• The energy price is a per megawatt hour (MWh) charge for the electricity actually delivered. The energy price generally covers operating costs, payment of principal and interest on long tenor debt and recovery of capital with a reasonable return.
Benefits of Hedges
Hedges do not generally cover 100% of the project's revenues or mitigate merchant risk entirely. But they provide a relatively stable stream of revenue for project companies that make the projects financeable, even if that stream is not necessarily as robust as that offered by a traditional PPA. Understanding these hedges and how to select and properly structure them increase project owner’s financing options. Hedges, however, cannot make a bad project good.
Traditionally, power hedge counterparties were dominated by banks. That is no longer case. Hedges are now being provided by a wide range of parties from banks to institutional investors such as large pension funds. Hedging counterparties are often sophisticated financial institutions that do not have an interest in receiving the electricity produced by the project. However, they are often associated with the project in some way (for example, an institutional bank that also serves as an arranger in the deal). Under certain circumstances, the hedging counterparty may be an unrelated third party. For example, the hedging counterparty for the Panda Power Temple project that closed in 2012 was the 3M Pension Plan.
Best Markets for Quasi-Merchant Projects
For projects that do not have a PPA, revenue risk can be mitigated by selling into a market:
• With a capacity market where generators can sell their power. Developers are unwilling to build a power project unless they can be assured they will be able to sell the electricity the project generates. Capacity markets have been set up in certain parts of the country to ensure there is enough electricity supply to meet demand when it is needed most. In these markets, project owners are paid a certain amount in exchange for agreeing to stand ready to supply power when needed. Capacity markets are used in Pennsylvania New Jersey Maryland Interconnection (PJM), Midcontinent Independent System Operator (formerly, Midwest ISO) (MISO) and ISO New England (ISO-NE). PJM has an established and transparent capacity market and auction process, and some growth.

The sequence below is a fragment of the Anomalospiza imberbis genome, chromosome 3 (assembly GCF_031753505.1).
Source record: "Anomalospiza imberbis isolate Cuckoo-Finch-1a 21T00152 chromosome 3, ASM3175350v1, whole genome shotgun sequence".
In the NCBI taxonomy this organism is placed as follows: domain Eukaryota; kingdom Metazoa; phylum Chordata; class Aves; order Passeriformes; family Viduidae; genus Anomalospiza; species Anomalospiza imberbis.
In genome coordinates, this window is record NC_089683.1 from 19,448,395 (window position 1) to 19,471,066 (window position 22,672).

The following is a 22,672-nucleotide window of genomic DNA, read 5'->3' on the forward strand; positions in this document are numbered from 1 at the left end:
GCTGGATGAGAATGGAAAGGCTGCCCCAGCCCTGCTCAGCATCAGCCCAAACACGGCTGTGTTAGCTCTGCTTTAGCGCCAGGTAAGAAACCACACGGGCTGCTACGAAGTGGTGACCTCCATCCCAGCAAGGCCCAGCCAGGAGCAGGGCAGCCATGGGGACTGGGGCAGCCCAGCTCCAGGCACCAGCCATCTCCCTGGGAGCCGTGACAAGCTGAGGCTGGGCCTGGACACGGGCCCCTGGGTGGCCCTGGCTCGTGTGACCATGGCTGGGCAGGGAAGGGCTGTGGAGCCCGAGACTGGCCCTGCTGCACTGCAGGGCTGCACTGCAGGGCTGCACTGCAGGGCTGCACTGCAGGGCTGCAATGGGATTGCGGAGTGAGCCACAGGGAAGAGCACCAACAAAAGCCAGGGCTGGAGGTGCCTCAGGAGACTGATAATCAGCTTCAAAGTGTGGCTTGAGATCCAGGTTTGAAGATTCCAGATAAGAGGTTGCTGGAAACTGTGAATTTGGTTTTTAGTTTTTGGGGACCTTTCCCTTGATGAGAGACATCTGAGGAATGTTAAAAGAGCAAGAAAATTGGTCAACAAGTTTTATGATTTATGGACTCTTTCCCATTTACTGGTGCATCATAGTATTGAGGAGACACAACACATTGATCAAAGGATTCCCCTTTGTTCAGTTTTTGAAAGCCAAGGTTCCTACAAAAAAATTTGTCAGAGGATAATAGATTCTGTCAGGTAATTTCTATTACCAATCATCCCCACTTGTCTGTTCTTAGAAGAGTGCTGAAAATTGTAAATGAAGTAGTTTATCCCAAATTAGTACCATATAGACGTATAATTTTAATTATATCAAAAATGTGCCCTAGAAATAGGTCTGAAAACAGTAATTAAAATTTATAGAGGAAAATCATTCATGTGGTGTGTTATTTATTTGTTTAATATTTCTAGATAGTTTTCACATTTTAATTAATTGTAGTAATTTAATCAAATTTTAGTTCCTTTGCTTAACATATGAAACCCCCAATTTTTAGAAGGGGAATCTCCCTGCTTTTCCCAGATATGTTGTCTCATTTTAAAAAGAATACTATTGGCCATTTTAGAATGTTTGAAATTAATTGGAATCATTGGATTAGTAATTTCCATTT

• Where there is significant demand for electricity (such as Electric Reliability Council of Texas (ERCOT)). ERCOT is one of the few areas in which there is growing power demand for electricity. It bears noting that while there is significant demand in ERCOT for both contracted and uncontracted power, there is regulatory uncertainty in this market. The Texas Public Utility Commission (PUC) has been trying to sort out the issue of whether to establish a capacity market to incentivise new construction, or leave it to the energy markets to provide that incentive, an approach that has not been enough to motivate developers to build enough new capacity to keep up with demand.
Revenue puts have become a key component of the financing for gas-fired projects (for example, Panda Power’s Sherman, Temple I and Temple II projects). Although less common, revenue puts can also be a part of the financing structure for wind projects (for example, Pattern Energy’s Panhandle wind farm, and Airtricity’s Champion wind farm).
What is a Revenue Put?
A revenue put is a type of option contract between a project owner (the option buyer) and a hedge counterparty (the option seller). In this agreement, the parties specify a floor or an amount below which the revenues generated by the project cannot fall during any period during the term of the option agreement before triggering payment obligations on the part of the hedge counterparty. If the actual revenues generated by the project during this period falls below the floor, then the hedge counterparty must pay to the project owner the difference between the floor and the actual revenues. By establishing a floor for the revenues, the project owner is guaranteed a certain amount that it can use to meet O&M obligations and repay the loans.
Traditionally, the term of these hedges was fairly short compared to the useful life of a power plant, typically less than 5 years. In this case, the lenders would require that the loans be repaid before the hedge expired which puts refinancing pressure on the project owner. However, because of the increased interest in power projects as an investment, project owners can secure hedges for as long as 12 or 13 years, which greatly enhances the investment appeal of new power projects.
Determining the Floor
The arrangement for the contracted floor revenue can vary and is a function of:
• The negotiating strength of the parties.
• The market into which the electricity is being sold.